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Could a Draft Deal With America’s Fortunate Sons?

May 29th, 2008 | by Omnipotent Poobah |

BushwhakedOur good friend Dave Away From Home recently blogged for the reinstatement of the draft. I urge you to read his common-sense post, it’s a great accounting of the pluses and pitfalls - especially on a subject that’s a political third-rail electrified by a very unpopular war.

There’s much to be said for national service, but it makes me uncomfortable when the government demands service. I’d prefer a nation in which citizens are proud of their country and elect to serve rather than being chased down and conscripted. However, I’d be the first to admit that’s a pipe dream. There’ll always be the Cheneys of the world, so convinced of their specialness they’ll breed like rabbits to avoid the crossfire while declaring fellow non-servers unpatriotic leeches on the skin of society.

As always, there’s no shortage of hypocrisy among those John Fogerty branded fortunate sons.

Hiding Behind Mommy’s Skirts
During peacetime people are quick to declare a peace dividend and eviscerate the military. Whether you agree with the War of Error, our military’s current predicament shows the folly of that thinking. A universal draft could shore up our battered military and have the added benefit of forcing the “fortunate sons” out from behind Mommy’s skirts. It’s also a way to get our infrastructure back in shape and be better prepared for the next national disaster - all good arguments.

But compelling national service still sticks in my craw. For me, it’s too much like anti-gay marriage laws or other personal behaviors the government has no business regulating. What is freedom if not the power to decide for yourself what to do with your life? How could a person argue against laws that chill civil rights while simultaneously abridging them by forcing people into indentured servitude, even if it is for our society’s greater good?

I don’t have an answer and I don’t believe there is a clear one.

How Many Liberties Do We Need to Lose?
But I’m a practical man. I know blindly objective stances always boil down to subjective decisions. In court, laws cease being inviolable, clear-cut rules and start breathing as a living organism serving society. Law practiced right is a careful balance between the desires of a few and the needs of the many.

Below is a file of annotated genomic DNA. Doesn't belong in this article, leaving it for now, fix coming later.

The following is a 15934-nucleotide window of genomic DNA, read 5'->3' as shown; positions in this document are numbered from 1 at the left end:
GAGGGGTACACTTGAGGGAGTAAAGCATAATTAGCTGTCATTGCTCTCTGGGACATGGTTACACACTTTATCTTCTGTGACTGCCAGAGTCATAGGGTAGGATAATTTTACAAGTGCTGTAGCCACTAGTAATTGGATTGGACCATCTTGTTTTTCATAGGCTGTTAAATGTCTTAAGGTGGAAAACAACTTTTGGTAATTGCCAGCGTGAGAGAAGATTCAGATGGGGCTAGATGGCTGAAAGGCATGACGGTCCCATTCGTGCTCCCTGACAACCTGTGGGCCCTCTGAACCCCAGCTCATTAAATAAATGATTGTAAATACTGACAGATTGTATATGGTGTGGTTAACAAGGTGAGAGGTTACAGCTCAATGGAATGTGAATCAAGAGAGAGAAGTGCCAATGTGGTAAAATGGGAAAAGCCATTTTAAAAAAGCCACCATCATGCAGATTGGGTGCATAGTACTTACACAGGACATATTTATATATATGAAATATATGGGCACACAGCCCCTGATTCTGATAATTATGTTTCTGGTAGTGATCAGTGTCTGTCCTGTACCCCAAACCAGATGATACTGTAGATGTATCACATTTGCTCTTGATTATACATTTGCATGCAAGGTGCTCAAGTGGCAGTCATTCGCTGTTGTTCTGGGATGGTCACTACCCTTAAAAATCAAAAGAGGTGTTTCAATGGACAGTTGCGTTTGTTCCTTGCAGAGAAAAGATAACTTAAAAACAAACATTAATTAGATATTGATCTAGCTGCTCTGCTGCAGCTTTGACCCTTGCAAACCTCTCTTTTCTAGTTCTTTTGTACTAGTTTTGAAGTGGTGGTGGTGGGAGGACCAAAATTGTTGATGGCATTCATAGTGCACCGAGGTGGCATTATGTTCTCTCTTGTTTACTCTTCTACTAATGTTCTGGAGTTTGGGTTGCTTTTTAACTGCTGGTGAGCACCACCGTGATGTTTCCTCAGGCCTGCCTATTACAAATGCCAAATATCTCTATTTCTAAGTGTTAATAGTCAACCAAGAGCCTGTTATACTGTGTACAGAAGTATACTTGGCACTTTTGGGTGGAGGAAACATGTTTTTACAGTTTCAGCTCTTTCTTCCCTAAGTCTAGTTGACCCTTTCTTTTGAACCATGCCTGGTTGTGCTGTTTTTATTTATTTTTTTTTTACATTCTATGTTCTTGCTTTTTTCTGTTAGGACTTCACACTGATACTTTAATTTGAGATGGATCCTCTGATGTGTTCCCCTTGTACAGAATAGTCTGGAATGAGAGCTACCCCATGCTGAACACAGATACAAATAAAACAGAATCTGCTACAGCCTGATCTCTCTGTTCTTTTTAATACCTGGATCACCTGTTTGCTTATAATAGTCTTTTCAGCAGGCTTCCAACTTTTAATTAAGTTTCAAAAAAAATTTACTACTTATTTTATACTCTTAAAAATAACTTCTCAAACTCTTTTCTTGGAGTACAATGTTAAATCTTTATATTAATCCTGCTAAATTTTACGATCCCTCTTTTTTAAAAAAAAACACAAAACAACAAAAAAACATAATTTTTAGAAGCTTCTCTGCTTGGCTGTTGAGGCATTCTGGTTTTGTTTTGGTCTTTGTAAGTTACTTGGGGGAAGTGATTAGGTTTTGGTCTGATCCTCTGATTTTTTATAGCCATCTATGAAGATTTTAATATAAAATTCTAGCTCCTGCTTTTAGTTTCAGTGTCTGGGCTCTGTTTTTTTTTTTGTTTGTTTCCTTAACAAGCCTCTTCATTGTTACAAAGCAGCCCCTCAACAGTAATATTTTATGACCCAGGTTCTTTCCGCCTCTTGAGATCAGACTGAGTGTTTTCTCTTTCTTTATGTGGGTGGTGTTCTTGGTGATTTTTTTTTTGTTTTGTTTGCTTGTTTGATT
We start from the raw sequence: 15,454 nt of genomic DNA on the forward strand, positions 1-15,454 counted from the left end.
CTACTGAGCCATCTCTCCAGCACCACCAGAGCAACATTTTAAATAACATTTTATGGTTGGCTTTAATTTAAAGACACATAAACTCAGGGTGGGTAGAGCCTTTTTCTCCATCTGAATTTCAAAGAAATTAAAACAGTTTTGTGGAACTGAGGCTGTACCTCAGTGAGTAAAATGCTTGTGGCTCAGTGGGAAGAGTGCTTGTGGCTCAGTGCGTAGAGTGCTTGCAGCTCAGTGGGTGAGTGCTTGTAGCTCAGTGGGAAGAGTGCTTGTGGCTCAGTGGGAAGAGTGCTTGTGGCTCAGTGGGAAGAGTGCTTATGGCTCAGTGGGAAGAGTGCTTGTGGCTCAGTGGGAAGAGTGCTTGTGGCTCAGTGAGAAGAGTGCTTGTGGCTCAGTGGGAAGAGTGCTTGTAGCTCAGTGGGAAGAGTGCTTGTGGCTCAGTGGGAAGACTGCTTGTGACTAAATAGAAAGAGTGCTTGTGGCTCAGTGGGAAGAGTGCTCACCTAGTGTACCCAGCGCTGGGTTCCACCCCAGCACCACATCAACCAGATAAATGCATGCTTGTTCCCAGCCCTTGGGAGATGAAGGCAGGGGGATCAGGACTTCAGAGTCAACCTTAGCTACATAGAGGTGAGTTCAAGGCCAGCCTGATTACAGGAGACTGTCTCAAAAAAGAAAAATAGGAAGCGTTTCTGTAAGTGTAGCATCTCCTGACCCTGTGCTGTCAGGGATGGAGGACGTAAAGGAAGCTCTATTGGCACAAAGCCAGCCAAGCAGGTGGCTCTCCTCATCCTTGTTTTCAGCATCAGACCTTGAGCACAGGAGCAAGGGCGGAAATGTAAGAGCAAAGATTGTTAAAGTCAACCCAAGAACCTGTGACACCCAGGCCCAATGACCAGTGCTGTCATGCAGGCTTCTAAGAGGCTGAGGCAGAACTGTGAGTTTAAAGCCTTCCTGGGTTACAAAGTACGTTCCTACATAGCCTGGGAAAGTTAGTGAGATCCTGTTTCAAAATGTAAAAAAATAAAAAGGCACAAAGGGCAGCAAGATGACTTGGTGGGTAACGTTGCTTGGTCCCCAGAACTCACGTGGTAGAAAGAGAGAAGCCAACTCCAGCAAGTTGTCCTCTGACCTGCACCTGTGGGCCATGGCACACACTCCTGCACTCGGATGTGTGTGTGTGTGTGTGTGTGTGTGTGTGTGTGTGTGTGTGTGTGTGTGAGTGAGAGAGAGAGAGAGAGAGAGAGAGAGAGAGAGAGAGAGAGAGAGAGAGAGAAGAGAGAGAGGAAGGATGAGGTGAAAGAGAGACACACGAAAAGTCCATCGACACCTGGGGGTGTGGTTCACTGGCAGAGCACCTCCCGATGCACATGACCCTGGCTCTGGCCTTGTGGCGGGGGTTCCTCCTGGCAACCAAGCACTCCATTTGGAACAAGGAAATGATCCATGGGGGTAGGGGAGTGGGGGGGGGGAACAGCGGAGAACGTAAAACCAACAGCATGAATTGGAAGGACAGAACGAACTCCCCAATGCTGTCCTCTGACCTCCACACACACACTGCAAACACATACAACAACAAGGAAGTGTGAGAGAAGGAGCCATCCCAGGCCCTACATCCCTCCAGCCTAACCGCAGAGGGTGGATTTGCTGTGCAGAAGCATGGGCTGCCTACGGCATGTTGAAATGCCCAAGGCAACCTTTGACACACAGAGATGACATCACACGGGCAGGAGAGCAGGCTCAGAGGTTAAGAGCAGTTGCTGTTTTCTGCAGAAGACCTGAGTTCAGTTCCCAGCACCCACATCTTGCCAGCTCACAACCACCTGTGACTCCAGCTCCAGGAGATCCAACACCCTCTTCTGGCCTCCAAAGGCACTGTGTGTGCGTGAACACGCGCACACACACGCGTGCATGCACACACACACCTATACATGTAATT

A universal draft lies along that fault line.

So in the end, the draft isn’t so much about troop strength, rebuilding our nation, or forcing the nation’s fortunate sons to accept the responsibilities of being a citizen. It’s a matter of how we express and use our liberties. Many, including me, believe we’ve already given up more liberties than is wise. Is the price of giving up one more worth the cost of preserving the few liberties we have left? I believe so, but my decision is predicated on a new draft being implemented properly. Given our current political state and the toxic nature of the issue, there’s scant reason to believe it will or will truly benefit the nation as a whole.

I may be a practical man, but I also dream of the great things this country can do. A universal draft is a big gamble, but has huge payoffs. We certainly aren’t ready for a universal draft today. Draft dodgers and pusillanimous parttime fighter pilots still hold sway and they’ve shown they neither respect the law nor take responsibility for anything - including their own behavior when they had a chance to serve. Leaving a this important decision in their incompetent hands will surely produce a universal draft that’s both unfair and doesn’t meet the needs of the nation. No, this decision can’t be made until the nation heals itself and calm heads on both sides of the aisle can work together and with the American people to define exactly what a draft should do and how we can implement it properly.

Unfortunately, I’m not holding my breath on that one.


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  1. One Response to “Could a Draft Deal With America’s Fortunate Sons?”

  2. By christopher Radulich on May 29, 2008 | Reply

    I believe in universal government service for everyone immediately after graduating HS. The only exception should be if it cost the government too much to accommodate a disability.

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